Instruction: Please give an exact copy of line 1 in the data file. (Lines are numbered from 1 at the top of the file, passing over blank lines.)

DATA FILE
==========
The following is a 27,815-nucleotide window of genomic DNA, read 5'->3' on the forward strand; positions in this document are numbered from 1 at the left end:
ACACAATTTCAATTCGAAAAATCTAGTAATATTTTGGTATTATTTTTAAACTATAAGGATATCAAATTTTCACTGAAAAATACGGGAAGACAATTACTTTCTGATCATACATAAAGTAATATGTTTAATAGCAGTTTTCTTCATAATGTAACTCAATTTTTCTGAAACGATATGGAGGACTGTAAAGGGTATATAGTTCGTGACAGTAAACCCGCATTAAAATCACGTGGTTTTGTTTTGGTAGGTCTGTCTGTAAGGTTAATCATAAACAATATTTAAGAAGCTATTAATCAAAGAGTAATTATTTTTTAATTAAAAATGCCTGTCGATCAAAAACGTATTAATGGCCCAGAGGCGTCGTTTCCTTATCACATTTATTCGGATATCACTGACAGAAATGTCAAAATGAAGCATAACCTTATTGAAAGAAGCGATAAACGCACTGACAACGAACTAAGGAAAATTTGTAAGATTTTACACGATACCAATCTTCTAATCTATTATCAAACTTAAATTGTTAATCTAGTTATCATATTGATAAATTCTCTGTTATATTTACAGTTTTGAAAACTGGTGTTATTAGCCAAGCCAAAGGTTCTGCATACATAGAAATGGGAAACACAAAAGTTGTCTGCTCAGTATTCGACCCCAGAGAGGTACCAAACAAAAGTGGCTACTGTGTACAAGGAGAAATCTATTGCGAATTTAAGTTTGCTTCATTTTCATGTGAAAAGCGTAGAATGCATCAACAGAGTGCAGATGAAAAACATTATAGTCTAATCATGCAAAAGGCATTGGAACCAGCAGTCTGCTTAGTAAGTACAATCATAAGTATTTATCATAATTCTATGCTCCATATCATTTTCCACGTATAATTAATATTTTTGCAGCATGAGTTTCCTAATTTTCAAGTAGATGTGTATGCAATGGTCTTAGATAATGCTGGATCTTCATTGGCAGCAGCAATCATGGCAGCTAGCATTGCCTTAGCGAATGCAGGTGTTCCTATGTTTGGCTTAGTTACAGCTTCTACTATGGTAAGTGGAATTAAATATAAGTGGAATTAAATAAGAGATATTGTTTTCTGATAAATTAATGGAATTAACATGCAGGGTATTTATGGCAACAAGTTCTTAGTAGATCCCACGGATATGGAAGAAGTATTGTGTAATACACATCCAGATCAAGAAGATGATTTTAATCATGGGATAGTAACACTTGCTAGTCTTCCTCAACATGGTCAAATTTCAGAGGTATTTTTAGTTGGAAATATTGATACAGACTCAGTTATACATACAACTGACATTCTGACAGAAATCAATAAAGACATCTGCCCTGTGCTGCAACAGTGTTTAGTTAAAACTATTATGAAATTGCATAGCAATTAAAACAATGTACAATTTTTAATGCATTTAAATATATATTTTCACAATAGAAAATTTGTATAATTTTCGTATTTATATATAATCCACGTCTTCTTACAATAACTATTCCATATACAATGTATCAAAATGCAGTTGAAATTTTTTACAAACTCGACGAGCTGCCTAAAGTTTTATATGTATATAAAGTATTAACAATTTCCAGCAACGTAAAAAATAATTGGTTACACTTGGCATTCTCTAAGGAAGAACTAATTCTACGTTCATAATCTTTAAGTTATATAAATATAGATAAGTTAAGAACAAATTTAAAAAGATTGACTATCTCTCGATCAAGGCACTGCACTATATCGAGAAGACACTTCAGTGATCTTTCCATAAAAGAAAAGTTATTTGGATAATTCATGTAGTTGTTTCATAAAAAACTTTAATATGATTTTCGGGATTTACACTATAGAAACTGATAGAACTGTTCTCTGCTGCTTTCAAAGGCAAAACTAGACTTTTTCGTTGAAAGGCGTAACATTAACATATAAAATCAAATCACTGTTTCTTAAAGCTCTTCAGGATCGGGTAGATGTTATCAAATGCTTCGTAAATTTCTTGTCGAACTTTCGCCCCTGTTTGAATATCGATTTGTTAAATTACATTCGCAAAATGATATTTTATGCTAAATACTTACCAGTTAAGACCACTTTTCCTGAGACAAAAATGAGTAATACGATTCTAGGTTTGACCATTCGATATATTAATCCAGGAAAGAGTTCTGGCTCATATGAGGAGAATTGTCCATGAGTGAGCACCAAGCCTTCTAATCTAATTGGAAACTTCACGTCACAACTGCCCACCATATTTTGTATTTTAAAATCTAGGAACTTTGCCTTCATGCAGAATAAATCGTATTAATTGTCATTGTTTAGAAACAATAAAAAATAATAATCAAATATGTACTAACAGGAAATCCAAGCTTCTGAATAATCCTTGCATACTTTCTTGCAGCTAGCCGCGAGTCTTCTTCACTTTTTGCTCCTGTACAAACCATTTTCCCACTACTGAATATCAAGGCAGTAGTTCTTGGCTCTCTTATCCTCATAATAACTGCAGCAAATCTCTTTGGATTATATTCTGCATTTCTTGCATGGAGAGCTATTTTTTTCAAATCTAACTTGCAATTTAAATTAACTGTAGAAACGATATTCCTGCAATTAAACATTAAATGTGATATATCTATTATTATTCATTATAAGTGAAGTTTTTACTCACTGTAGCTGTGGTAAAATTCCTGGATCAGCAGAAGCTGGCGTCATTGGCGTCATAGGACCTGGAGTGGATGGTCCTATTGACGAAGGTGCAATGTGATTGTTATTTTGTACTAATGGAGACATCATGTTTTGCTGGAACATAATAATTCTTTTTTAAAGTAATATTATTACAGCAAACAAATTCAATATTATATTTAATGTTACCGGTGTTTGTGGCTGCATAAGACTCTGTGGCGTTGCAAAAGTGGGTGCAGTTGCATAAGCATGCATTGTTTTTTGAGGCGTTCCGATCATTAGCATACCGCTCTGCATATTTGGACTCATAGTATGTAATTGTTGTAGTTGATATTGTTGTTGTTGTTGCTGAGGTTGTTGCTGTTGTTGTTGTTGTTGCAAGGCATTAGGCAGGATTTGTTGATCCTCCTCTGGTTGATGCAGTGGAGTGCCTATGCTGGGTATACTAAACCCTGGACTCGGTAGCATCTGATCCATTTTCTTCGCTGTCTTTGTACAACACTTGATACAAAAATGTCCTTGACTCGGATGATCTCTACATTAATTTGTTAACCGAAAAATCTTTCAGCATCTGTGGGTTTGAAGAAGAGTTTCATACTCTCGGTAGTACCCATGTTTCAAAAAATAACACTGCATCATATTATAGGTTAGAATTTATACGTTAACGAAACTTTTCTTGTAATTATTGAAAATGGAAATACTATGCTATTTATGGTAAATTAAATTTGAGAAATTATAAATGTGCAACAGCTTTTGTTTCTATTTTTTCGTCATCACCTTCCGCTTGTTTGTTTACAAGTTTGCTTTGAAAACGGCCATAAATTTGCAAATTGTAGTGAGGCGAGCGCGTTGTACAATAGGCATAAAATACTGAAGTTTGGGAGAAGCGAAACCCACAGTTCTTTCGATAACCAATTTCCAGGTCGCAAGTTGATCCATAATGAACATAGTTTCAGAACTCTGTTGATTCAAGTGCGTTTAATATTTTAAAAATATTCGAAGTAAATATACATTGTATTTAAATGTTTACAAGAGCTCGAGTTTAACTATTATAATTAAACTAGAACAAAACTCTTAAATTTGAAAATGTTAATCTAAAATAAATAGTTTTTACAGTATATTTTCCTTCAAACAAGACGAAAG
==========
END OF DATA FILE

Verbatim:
The following is a 27,815-nucleotide window of genomic DNA, read 5'->3' on the forward strand; positions in this document are numbered from 1 at the left end: